7 Amazing Things That Happen To Your Body When You Kiss Someone For The First Time
I’ll never forget my first kiss with my partner. It may sound cheesy, and there may have been enough tequila in my system to get a rhinoceros drunk, but there were *fireworks*. His lips were so soft, he applied the right amount of pressure, and smelled so good. I didn’t know he’d be my boyfriend at the time, but I knew I wanted him to be. Up until that first kiss, I wasn’t even sure that I liked him that much. He was quiet and shy; I was loud and outgoing. The kiss changed everything for me. I went home and told my best friend all about it. She even wrote about it in her journal and showed me a few years later.
There is nothing quite like a really good first kiss. You can feel it right through your whole body. There is a jolt of hormones, chemicals, and biological factors that go into making a fabulous kiss. It’s not all sexual chemistry. "Kissing is an instinct which aims at releasing chemicals in order to experience pleasant feelings." Takeesha Roland-Jenkins, a professional consultant for the Between Us Clinic, tells Bustle, "Furthermore, the lips have nerve endings that become stimulated upon kissing, leading to the activation of additional senses such as smell." Kissing is a wild, well-timed science experiment.
Here are seven incredible things that happen to your body when you kiss someone for the first time.
1. Your Stress Levels Decrease
If you’re feeling tightly wound, try opting for a makeout session instead of a glass of wine. Kissing regularly can help to lower your stress levels. According to a study cited on NBC, college students who participated in 15-minute makeout sessions had drastically decreased cortisol levels, the body’s stress hormone. Male participants saw increases in oxytocin, the brain’s feel-good chemical — while females actually saw a decrease.
The study also found that those who participated in the kissing felt stronger pair bonds to their partners. Pair bonding is what makes you feel close to the one you love.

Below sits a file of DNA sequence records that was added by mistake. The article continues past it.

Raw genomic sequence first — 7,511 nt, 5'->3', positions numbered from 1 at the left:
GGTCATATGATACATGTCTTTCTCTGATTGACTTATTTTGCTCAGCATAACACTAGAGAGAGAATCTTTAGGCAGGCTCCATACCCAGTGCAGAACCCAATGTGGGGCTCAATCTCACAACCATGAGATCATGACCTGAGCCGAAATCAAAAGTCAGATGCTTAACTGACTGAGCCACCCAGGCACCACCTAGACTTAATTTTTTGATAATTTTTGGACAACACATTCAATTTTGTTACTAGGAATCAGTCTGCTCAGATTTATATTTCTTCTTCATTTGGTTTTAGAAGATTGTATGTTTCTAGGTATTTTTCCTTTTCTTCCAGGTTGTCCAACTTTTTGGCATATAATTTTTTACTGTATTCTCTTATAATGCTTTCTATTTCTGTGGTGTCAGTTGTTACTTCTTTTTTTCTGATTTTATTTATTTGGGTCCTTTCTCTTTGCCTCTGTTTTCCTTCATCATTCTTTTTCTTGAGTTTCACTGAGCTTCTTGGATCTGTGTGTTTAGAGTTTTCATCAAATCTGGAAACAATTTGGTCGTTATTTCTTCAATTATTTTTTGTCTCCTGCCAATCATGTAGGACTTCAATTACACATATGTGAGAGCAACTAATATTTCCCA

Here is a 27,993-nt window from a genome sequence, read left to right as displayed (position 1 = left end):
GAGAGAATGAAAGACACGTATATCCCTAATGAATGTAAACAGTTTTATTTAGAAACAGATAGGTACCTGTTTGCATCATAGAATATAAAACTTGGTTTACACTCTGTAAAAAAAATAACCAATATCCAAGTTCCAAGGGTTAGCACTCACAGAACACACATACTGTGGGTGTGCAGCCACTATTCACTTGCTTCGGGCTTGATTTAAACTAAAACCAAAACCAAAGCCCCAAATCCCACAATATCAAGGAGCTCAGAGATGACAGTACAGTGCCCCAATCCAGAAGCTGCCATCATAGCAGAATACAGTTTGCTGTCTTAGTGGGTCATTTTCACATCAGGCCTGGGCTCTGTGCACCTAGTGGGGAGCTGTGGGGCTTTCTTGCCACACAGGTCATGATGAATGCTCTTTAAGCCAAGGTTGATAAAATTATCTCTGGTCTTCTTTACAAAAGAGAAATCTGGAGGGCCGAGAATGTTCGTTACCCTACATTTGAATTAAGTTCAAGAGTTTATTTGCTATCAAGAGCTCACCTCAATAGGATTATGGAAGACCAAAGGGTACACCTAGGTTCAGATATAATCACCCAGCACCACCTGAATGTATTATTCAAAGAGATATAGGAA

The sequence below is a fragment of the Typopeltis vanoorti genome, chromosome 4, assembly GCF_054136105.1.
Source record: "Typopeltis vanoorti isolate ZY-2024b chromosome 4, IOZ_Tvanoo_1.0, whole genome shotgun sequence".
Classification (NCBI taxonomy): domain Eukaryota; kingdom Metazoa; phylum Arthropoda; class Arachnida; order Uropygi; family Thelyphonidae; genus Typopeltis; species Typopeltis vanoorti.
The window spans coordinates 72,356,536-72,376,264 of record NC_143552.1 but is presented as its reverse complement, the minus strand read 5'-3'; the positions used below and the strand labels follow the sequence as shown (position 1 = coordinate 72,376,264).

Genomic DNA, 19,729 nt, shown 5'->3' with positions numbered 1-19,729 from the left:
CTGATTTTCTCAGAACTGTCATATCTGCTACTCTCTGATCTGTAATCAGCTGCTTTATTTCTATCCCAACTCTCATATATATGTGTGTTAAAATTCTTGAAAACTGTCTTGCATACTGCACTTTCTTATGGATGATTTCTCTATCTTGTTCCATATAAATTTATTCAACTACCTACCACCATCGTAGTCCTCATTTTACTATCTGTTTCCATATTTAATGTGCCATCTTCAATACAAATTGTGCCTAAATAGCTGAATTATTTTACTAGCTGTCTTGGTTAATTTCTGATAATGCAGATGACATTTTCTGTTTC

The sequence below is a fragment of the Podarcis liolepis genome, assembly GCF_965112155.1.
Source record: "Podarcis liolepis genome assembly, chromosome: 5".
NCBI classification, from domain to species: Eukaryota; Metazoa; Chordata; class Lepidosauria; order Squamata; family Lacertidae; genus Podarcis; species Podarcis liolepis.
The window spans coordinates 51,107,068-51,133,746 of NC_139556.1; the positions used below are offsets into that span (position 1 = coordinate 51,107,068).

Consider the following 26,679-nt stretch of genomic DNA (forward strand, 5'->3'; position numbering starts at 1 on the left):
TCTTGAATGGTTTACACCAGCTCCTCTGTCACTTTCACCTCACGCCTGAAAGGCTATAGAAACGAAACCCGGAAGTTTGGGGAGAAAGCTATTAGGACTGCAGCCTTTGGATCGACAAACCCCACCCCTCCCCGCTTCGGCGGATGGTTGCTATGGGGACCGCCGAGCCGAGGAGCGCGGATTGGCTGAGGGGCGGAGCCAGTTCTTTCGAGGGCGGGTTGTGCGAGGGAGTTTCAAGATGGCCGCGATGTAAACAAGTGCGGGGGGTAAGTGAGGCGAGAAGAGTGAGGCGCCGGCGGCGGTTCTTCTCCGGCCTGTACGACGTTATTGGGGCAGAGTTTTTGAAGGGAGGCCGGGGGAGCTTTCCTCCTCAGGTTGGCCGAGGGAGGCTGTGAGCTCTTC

2. Your Cholesterol Improves
As if you needed another reason to make out, kissing can actually improve your overall health, particularly your blood lipid levels. In a study in the 2009 edition of the Western Journal of Communication, researchers found that romantic kissing can actually decrease serum cholesterol and increase overall relationship satisfaction for couples. What is in a kiss? A lot actually.
3. Your Saliva Is Designed To Help You Assess Potential Mates
Slobbery kisses are not just foreplay. Apparently your body is actually trying to figure out if it wants to make babies with the person you’re macking on. Researchers at Oxford University have found that kissing is actually designed to help you assess a potential mate. They were curious to know why kissing is such a widespread practice and the purpose it serves. It turns out, the chemical makeup of saliva helps your body decide if the person you’re kissing would produce strong offspring.
Another theory from Rutgers University suggests that there is testosterone present in a man’s saliva, making it possible for a woman to access his strength as a potential mate on a molecular level.
4. Adrenaline Is Unleashed
When we kiss, our bodies jump into overdrive, release a burst of adrenaline. Your heart rate increases, and blood flow is positively impacted. This helps to increase your energy levels, giving you a boost of positive vibes.
After an intense kiss, you’re revved up and ready to go (hopefully to the main event — the sex, but you do you).
5. All Your Brain’s Happy Chemicals Are Released
Not only is your body flooded with the feel-good chemical, oxytocin during a kiss, but your body is subject to a host of other happy chemicals.
In an interview with The Expondent, Justin Lehmiller, a Harvard professor of psychology said that when we kiss, our brains are flooded with dopamine. This is the same chemical that is released when we engage in other highly pleasurable activities such as sex or listening to our favorite music.
6. Your Pupils Dilate
According to Marie Claire, one of the reasons we close our eyes when we kiss is because our pupils naturally dilate, making us susceptible to light sensitivity. This occurs because our pupils widen when we feel intense sexual attraction. If you’re kissing someone you are heavily digging, and want to know if they’re feeling the same, the eyes don’t lie.
7. Your Body Is Rife With Pheromones
When you kiss someone you really like for the first time, your body releases pheromones. These are the natural chemicals that attract us to one another. When you’re flushing in pheromones, you’re going to seem extra sexy to those around you. You are literally glowing.
According to Livescience, “The skin around people's' noses and mouths is rich in sebum, an oily substance that coats our skin. Evidence suggests that sebum contains pheromones, chemicals that broadcast information about a person's biological makeup.” These pheromones increase our attraction and help to further access if the one we’re kissing would make a strong mate.
Kissing is a pretty amazing thing. Your body is your trusty guide to finding love and a strong partner. Long story short: If you kiss someone and are not feeling their energy, scent or smell, it could be your body’s way of telling you to back off and find someone else. Now, go find someone hot to kiss.